Armenian People Seek Help
— EDITOR’S NOTE: Many Armenians who fled the genocide in 1915 settled in Montebello. The Armenian Genocide Martyrs Monument at Bicknell Park, near the golf course, is the largest and oldest in the United States, and represents a local effort of survivors and their children to honor those lost. Many Armenians in the United States are now asking for help as they are again under attack in Armenia. Graphic design and engineering teacher Nare Mnatsakanyan wrote this column in an effort to inform the Spartan community about her people’s history and current struggles. —
NARE MNATSAKANYAN, Guest Columnist, Graphic Design and Engineering Teacher
We woke up on the morning of Sunday, September 27th to find out that an attack on our people had begun. Azerbaijan, a country that borders Armenia on the east, had started shelling Artsakh borders and its capital of Stepanakert.
Artsakh (seen as Nagorno-Karabakh on maps) is a territory that sits between Armenia and Azerbaijan. It has been home to Armenians for thousands of years, and grew to become a beautiful country of its own, known as the “Republic of Artsakh.” Today, they have their own flag, national anthem, and prime minister.
To understand why Azerbaijan began bombing Artsakh, we must look back to the early 1920s: when Armenia, Azerbaijan, and other surrounding countries were taken over by the Bolshevik movement. At this time, the question of where Artsakh belonged was not disputed–it belonged to the USSR. At the same time, control of Artsakh was given to Azerbaijan to appease their close ally, Turkey.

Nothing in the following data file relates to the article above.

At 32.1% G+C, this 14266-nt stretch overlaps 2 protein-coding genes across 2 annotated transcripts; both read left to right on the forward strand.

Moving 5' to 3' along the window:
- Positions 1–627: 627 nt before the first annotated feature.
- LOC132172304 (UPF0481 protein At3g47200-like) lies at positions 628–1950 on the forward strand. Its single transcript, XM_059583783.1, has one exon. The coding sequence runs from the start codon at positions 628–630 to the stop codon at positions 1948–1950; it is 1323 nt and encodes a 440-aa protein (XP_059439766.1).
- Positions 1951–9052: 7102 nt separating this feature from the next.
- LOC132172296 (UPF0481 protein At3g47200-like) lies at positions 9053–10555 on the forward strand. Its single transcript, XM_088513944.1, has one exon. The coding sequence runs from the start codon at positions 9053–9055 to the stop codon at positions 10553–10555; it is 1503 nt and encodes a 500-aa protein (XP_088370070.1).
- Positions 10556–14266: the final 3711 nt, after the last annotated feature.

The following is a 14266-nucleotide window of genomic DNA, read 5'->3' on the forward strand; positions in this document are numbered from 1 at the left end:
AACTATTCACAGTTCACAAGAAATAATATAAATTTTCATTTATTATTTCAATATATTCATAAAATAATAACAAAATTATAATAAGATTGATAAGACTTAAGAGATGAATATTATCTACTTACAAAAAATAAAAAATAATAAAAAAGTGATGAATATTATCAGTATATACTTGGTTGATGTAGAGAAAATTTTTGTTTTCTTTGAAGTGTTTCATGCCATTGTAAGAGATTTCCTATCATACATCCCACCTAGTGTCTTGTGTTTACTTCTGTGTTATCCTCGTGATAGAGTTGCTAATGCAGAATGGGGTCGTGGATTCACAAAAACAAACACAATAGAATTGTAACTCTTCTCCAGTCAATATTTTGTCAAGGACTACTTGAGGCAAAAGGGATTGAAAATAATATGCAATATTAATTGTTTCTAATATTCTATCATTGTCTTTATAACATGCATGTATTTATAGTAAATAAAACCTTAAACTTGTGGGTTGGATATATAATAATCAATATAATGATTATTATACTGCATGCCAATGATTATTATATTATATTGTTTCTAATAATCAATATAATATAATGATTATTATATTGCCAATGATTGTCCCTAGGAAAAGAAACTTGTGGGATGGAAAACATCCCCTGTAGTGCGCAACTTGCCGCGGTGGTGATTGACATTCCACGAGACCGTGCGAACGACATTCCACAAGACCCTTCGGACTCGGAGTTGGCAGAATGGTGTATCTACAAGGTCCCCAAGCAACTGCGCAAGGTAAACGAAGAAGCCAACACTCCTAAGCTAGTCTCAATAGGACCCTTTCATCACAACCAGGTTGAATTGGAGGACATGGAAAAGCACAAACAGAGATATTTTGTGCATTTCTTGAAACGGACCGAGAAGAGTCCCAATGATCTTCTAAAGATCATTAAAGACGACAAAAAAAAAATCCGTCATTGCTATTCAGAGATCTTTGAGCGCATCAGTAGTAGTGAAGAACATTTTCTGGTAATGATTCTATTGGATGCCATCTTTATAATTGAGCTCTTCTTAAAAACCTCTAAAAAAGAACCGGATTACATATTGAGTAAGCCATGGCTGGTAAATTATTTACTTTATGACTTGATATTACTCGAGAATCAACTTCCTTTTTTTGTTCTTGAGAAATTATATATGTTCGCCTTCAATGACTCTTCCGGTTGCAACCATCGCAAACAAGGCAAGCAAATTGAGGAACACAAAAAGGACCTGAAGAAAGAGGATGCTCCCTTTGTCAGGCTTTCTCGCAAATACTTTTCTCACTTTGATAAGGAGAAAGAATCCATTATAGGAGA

Then came the fall of the Soviet Union in 1991. Armenia and Azerbaijan had both gained their independence from the USSR, and the dispute over Artsakh was revived. Armenians living in Artsakh petitioned to Moscow so that they could unionize with Armenia. This petition unfortunately contributed to sparking a bloody war between Azerbaijan and Armenia, during which many lives were lost.
A ceasefire was reached in 1994, although a peace treaty was never brokered. The ceasefire lasted until about 2016, when more bloody clashes began to occur on the border of Artsakh and Azerbaijan. Afterwards, we only heard of a few clashes here and there.
There is reason to believe that the current attack Artsakh is an echo of genocide that was perpetrated by Ottoman Turks against Armenians in 1915, not just a dispute over territory. During the Ottoman Empire, Armenians and other non-Turkic ethnic minorities living in Turkey were subject to treatment as second-class citizens. Soon, they were targeted by a group called the “Young Turks” who aimed to systematically and deliberately kill Armenians as a campaign of “ethnic cleansing” – 1.5 million Armenians were wiped out.
To this day, the Azeri and Turkish media, dictated by their government, spread misinformation about the Armenian genocide–they say that it was a war, or that Armenians were the perpetrators. Countless history books, archives, and lived experiences negate this propaganda.
Now, the rulers of Azerbaijan and Turkey aim to end what the Ottomans started. Azerbaijan has now been bombing Artsakh and attempting to bomb Armenia for almost 2 weeks. Hundreds and hundreds of soldiers have died on both sides, and there is no sign of slowing down.
Living as an Armenian outside of Armenia (a diasporan) is difficult right now because we feel helpless. Please stand by your Armenian friends, inform those around you, and encourage them to spread the word and donate to campaigns like ArmeniaFund, Himnadram, and AGBU. We need your help.
If Azerbaijan stops fighting, there will be peace.
If Armenia stops fighting, there will be no Armenia.